How can we know if our hard work is paying off? If the time and dollars we are investing in our card programs are helping? There are several ways to monitor our success:
Perhaps the quickest, and often the most informative, means is to ask our target audience and evaluate their responses. Surveys are among the most cost-effective tools for direct response collection. And the advent of the Internet has created a great new vehicle for fast, efficient market research.
To learn how campuses are using the Internet to gauge student opinions and put to use the insight they gain, CR80News contacted Paul Tuennerman, President of SurveyStudents.com. Mr. Tuennerman’s company specializes in web-based surveying of college and university students. Their client list includes more than fifty campuses and they have collected data from more than 1 million students on hundreds of topics.
Tell us how a web survey works?
First, clearly delineate the purpose of the survey in plain English. Come up with the survey questions that will provide insight into this issue. Code the survey for the web and then send out an email invitation to visit the web address and complete the survey. On the backend, the data is collected and analyzed for reporting. The process is simple but the results can be very powerful.
Do students respond to these surveys or do they just delete them from their inboxes?
We have found that students are extremely receptive to web surveys. We average a 20-50% response rate within an extremely compressed time frame. If we tried to get those kinds of numbers in a traditional survey format, it could take weeks and costs tens of thousands of dollars.
Speaking of costs, how much does a web survey run?
This is something that a campus can do on their own for very little money if they have access to the IT resources and, if necessary, institutional research assistance. Our company typically charges $1500-$2000 to complete a survey from start to finish using our servers and technology.
Many of our clients have done it themselves in the past and found that the time required to align the campus resources simply did not meet the demands of their decision processes. We often go from question design to completed analysis in less than 10 days. That lets the decision maker get on with the work at hand.
When designing a web survey, how many questions will a student answer?
There are a couple of rules of thumb that we have learned over the years. First, no more than 35 questions should ever be included on the same survey. Next, don’t ask any questions that aren’t necessary (e.g. if you don’t need to know gender, don’t ask it). Limit the open ended questions—those that enable a written answer—to one or two and keep them at the end of the survey. And don’t make the users scroll down the page. If it gets too long, break the survey up into separate pages so the user doesn’t feel overwhelmed.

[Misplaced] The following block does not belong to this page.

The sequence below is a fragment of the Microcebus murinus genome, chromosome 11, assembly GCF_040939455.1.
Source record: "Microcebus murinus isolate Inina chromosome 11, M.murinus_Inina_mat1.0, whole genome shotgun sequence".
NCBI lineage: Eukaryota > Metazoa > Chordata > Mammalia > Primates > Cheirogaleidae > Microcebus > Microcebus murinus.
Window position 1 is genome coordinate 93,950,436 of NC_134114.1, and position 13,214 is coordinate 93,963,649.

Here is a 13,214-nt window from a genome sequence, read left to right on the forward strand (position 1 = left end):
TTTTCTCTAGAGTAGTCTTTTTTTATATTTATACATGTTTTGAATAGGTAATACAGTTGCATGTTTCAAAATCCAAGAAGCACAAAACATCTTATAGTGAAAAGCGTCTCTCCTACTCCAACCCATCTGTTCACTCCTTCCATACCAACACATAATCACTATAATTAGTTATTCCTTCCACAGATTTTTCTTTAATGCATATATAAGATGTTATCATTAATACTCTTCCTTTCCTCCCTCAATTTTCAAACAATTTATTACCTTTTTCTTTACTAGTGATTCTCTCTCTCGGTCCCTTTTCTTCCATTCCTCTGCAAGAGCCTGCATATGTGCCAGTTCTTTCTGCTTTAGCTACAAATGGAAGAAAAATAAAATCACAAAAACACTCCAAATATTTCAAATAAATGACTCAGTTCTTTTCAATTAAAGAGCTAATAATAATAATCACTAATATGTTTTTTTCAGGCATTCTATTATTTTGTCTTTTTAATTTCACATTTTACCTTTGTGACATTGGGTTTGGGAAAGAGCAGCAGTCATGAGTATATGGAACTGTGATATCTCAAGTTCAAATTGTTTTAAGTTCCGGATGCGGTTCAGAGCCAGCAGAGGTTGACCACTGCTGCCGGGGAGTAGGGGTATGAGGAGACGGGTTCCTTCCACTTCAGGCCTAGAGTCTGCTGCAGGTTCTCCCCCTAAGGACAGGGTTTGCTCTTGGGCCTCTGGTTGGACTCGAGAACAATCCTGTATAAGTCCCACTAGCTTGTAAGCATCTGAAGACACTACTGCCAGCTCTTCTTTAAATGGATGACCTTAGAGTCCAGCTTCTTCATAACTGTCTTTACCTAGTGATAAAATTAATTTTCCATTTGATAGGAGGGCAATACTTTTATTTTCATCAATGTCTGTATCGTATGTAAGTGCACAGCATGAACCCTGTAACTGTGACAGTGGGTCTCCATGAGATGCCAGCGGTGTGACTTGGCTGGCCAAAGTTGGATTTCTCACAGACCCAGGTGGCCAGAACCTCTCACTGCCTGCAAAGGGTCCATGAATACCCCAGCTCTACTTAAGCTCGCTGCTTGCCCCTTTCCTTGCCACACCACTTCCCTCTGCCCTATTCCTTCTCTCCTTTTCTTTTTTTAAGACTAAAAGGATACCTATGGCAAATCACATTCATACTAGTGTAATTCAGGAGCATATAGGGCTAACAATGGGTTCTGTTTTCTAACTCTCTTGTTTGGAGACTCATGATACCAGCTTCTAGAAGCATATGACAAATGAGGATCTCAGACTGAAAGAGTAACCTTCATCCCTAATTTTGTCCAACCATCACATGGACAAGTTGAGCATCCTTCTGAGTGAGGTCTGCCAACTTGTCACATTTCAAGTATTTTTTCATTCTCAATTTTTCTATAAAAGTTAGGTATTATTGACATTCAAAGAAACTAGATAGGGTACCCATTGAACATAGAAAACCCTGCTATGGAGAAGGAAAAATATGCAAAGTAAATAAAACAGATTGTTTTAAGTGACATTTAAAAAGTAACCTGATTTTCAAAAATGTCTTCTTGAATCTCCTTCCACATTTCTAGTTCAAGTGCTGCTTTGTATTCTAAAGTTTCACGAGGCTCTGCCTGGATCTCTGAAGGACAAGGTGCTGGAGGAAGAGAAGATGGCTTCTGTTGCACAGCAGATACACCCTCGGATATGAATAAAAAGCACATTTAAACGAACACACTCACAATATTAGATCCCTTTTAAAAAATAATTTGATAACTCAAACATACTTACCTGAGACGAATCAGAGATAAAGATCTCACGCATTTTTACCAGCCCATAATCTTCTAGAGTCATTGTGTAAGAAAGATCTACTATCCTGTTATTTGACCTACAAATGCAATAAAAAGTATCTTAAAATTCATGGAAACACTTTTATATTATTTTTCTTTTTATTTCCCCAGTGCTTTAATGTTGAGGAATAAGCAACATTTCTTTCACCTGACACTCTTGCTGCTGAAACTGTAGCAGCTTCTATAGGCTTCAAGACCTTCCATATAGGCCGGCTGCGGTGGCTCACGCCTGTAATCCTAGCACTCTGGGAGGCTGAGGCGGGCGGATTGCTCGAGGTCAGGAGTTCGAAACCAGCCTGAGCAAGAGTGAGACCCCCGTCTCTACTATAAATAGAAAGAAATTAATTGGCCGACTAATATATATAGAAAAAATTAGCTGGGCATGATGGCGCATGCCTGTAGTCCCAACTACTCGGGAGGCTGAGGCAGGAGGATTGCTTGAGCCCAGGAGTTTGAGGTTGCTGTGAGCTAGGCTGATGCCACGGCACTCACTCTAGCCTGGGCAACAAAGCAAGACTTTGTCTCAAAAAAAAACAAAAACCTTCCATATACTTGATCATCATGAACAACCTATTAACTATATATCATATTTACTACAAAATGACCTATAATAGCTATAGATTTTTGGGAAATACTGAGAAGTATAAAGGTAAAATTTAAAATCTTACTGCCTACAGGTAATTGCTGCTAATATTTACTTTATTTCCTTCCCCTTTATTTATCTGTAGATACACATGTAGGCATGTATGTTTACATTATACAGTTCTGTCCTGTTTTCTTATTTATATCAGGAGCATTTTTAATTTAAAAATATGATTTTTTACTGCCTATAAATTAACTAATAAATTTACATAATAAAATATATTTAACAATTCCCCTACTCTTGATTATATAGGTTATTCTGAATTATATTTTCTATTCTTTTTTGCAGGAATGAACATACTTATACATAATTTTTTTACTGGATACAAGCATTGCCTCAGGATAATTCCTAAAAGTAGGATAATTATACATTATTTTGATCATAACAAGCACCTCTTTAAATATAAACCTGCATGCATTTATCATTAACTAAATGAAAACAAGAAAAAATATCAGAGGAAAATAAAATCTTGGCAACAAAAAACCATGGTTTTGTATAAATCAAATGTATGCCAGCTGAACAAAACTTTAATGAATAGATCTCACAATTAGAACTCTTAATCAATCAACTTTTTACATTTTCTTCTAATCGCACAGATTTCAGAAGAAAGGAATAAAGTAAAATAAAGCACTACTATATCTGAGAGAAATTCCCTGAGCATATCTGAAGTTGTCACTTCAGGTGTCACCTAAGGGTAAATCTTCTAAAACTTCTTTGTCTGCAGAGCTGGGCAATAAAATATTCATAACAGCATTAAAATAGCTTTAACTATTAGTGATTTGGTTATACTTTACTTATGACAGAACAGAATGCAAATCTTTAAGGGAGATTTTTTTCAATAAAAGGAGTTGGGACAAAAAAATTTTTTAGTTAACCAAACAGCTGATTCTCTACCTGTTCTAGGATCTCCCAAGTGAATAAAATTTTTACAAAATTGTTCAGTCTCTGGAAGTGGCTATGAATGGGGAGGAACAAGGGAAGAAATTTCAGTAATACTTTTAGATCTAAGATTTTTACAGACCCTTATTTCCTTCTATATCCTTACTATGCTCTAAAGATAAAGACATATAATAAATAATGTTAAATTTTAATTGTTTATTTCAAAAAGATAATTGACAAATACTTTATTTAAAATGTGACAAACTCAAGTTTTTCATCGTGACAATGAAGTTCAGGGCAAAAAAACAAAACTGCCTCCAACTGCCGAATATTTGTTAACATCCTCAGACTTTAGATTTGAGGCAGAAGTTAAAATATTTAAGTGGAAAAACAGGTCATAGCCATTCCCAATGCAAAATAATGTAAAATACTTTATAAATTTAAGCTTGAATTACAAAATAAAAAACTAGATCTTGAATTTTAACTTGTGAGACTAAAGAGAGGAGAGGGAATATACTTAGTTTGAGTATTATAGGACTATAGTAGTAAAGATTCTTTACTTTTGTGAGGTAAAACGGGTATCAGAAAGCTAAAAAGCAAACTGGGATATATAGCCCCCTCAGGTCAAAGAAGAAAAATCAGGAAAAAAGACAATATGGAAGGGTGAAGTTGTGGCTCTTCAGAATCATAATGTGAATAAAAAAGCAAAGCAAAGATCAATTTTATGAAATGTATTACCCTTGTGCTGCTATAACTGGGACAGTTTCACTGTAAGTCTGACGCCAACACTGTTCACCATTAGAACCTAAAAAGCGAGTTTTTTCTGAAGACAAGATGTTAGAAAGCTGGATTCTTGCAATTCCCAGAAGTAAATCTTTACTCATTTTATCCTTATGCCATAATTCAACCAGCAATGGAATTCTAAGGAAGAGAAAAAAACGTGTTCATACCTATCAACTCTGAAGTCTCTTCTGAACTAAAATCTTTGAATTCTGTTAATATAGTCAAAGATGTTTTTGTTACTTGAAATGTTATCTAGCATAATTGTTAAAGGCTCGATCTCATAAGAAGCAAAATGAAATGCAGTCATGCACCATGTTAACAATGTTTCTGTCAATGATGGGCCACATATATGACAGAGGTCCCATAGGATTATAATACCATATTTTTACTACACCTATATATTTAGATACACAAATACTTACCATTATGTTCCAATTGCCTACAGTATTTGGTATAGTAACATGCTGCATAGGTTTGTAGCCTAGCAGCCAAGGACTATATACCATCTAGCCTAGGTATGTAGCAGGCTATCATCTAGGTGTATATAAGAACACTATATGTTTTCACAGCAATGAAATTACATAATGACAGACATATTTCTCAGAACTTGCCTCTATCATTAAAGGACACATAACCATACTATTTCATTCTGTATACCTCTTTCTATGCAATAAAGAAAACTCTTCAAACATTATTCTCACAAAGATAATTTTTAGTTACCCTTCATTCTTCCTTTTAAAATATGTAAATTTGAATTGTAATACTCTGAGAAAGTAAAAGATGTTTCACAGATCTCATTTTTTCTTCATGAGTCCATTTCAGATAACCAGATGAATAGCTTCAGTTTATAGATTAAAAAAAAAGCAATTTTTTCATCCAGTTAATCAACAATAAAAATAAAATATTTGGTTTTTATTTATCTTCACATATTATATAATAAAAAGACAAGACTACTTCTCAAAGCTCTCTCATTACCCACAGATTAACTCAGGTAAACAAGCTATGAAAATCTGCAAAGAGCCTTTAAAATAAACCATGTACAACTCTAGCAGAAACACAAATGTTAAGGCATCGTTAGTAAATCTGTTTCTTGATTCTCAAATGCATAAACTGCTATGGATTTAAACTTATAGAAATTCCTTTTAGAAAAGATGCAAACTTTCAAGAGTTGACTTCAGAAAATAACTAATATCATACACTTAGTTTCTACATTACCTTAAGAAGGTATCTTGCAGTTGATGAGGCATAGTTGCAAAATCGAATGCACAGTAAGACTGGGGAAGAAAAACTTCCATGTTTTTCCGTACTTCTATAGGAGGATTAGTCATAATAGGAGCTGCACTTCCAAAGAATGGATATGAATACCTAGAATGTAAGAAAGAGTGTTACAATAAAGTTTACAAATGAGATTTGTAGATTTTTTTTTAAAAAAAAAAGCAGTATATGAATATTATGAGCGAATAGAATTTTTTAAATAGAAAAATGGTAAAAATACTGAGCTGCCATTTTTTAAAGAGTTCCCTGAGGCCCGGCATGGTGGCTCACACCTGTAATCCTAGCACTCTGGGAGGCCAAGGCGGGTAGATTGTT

Give me a couple of examples of surveys that you have done that stand out?
We do a survey at the start of each semester for the dining services at Harvard where we ask students their preferences on things such as cereals, salad dressing, soft drinks, etc. The results are analyzed based on dining hall proximity and the items offered in each hall are customized based on the results. We recently completed a survey to review the numbers and reasons that students selected to utilize an off-campus bookstore rather than the on-campus location. This has resulted in some dramatic changes in marketing and strategic focus for the campus client.
How about questions that you would ask if you were a card program director?
Regardless of the topic area, in higher education I always view surveys as means to determine how a department can provide exemplary service. To do this, you need to know how your customers think you are doing currently and also what would define exemplary service to them. For card programs, I would investigate issues like why they do and do not use a particular service; how likely they would be to use a potential new service; how they perceive their interactions with the card office staff; which marketing vehicles they would be most likely to use for learning about card functions. There are literally hundreds of areas that, if understood, could help a campus to better target its efforts with regards to the card program.
Any closing thoughts?
You don’t have to use a firm like SurveyStudents.com to do this. But you need to do it. It is too important in this day and age of shrinking budgets and rising service demands to shoot in the dark. You need to have good data to back up your decisions and build your programs.
Special thanks to Paul Tuennerman, President, SurveyStudents.com for his assistance in the preparation of this article. Paul can be reached at 240-465-0705, paul@ surveystudents. com, www.surveystudents. com.